Graphene, the hexagonal crystalline carbon material, has been lauded as the linchpin of future technology for the last few years. Last month, it’s range of impressive applications extended to the music components world.
Physicists at the University of California, Berkeley announced on March 13 that they had built a pair of earphones that performed with a near flat frequency response using just a few layers of graphene as the speaker’s diaphragm.
The scientists’ headphones’ design is rudimentary, featuring the thin graphene membrane between two electrodes. Sound is emitted through small “windows” in the electrodes. Where other materials would break, a thinner diaphragm design is possible with graphene because of its resilient physical qualities. This allows the air around the electric field to dampen the signal naturally and eliminates the need for inefficient extra damping to round out the frequency response.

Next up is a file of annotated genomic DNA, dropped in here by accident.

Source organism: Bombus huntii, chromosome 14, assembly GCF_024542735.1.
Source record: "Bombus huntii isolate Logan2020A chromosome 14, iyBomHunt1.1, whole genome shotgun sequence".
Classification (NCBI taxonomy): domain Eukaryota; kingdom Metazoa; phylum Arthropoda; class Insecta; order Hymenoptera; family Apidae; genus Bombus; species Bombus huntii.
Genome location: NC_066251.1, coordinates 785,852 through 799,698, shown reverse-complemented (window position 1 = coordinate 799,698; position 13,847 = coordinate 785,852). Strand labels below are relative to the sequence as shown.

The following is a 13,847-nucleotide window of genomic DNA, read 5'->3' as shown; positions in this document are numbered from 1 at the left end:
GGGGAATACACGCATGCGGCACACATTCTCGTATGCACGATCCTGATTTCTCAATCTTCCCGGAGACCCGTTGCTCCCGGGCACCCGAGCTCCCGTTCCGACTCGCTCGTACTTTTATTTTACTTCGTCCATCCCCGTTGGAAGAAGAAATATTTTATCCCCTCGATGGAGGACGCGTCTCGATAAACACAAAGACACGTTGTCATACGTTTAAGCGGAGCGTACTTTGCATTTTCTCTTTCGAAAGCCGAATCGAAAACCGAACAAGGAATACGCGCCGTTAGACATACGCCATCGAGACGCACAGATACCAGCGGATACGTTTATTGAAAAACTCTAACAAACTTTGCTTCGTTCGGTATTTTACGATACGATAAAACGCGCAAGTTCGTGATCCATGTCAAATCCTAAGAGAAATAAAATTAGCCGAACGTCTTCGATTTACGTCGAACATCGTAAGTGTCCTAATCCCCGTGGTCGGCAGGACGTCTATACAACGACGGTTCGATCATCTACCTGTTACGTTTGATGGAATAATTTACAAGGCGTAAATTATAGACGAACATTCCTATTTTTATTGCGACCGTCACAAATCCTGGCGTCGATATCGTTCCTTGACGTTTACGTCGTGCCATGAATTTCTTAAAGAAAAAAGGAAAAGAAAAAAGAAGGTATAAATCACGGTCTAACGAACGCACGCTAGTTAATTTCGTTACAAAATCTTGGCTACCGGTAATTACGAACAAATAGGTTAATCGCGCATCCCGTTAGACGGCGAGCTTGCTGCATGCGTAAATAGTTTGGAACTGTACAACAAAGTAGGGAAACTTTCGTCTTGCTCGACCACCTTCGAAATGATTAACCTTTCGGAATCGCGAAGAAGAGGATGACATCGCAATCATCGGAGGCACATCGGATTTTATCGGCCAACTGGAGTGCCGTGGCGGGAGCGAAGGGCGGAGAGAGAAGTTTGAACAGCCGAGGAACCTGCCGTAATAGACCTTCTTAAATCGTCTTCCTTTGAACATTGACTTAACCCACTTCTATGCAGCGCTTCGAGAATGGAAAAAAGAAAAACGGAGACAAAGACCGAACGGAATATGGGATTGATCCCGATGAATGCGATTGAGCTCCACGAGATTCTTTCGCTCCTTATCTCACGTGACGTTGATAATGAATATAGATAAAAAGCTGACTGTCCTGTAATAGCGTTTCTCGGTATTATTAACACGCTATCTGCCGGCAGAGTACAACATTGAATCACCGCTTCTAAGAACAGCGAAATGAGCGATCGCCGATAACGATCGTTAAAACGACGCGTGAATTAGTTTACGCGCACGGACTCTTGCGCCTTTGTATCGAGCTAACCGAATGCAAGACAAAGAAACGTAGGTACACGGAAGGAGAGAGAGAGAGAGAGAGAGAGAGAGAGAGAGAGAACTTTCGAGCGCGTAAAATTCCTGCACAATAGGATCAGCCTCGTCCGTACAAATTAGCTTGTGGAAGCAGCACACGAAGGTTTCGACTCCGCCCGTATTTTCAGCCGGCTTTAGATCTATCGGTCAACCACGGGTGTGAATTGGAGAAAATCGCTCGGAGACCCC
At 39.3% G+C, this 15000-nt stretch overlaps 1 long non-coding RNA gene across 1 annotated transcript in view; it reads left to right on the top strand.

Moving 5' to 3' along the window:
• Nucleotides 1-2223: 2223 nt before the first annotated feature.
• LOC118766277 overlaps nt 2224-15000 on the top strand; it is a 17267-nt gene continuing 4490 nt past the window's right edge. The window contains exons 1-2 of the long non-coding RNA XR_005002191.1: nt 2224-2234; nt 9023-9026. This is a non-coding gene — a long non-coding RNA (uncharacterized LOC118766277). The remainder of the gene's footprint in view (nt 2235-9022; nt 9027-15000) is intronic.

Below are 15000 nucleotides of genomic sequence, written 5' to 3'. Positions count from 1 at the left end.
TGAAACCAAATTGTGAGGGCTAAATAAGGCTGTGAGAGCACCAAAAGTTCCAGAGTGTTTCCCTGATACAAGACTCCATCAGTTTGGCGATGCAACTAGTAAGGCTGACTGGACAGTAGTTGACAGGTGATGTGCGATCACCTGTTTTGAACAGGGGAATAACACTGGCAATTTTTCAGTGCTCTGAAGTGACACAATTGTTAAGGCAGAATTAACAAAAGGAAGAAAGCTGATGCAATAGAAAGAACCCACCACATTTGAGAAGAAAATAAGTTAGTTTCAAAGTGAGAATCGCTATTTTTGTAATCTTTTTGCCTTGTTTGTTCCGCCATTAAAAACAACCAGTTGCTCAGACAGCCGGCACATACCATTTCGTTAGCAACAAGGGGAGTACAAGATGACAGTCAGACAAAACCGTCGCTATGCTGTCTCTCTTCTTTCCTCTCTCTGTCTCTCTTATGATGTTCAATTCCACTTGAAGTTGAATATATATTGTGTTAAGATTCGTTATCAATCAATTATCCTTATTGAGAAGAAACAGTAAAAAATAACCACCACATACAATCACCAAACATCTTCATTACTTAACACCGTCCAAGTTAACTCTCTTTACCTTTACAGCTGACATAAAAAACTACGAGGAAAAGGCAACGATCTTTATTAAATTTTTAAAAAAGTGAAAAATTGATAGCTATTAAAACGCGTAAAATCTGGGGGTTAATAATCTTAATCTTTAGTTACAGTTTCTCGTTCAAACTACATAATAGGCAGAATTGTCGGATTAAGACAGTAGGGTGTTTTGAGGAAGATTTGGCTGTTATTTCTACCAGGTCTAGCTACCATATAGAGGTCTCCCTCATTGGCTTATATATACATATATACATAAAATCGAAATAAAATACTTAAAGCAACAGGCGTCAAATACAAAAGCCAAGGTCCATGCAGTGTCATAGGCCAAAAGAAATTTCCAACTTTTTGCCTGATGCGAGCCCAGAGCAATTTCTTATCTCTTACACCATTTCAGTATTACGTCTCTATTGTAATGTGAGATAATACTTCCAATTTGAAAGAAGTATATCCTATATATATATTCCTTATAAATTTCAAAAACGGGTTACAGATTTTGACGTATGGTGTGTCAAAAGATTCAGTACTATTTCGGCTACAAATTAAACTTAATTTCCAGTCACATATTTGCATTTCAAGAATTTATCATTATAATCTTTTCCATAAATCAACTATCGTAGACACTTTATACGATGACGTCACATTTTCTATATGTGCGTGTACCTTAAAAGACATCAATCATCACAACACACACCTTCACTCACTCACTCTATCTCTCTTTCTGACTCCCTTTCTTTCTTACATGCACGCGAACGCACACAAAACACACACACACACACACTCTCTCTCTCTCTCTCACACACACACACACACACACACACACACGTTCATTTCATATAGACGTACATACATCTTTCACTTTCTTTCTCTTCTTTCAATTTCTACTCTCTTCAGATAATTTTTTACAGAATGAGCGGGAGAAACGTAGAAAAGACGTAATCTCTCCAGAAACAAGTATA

“Even without optimization, the speaker is able to produce excellent frequency response across the whole audible region (20 Hz~20 KHz), comparable or superior to performance of conventional-design commercial counterparts,” said Qin Zhou and Alex Zettl, both at the UC, Berkeley.
Along with their impressive performance, the graphene earphones use less energy making future applications with battery powered devices promising.
For music producers and engineers, there’s always a push to get better, “truer” sonic reproduction for music mixing, mastering and playback. With its apparent natural flat response, it’s safe to assume that speaker manufacturers will be looking toward graphene in developing new monitor and headphone designs in the near future.
As with many other future technology developments, it’s safe to only expect that you’ll be seeing more of this multi-use material in electronic and music production components moving forward.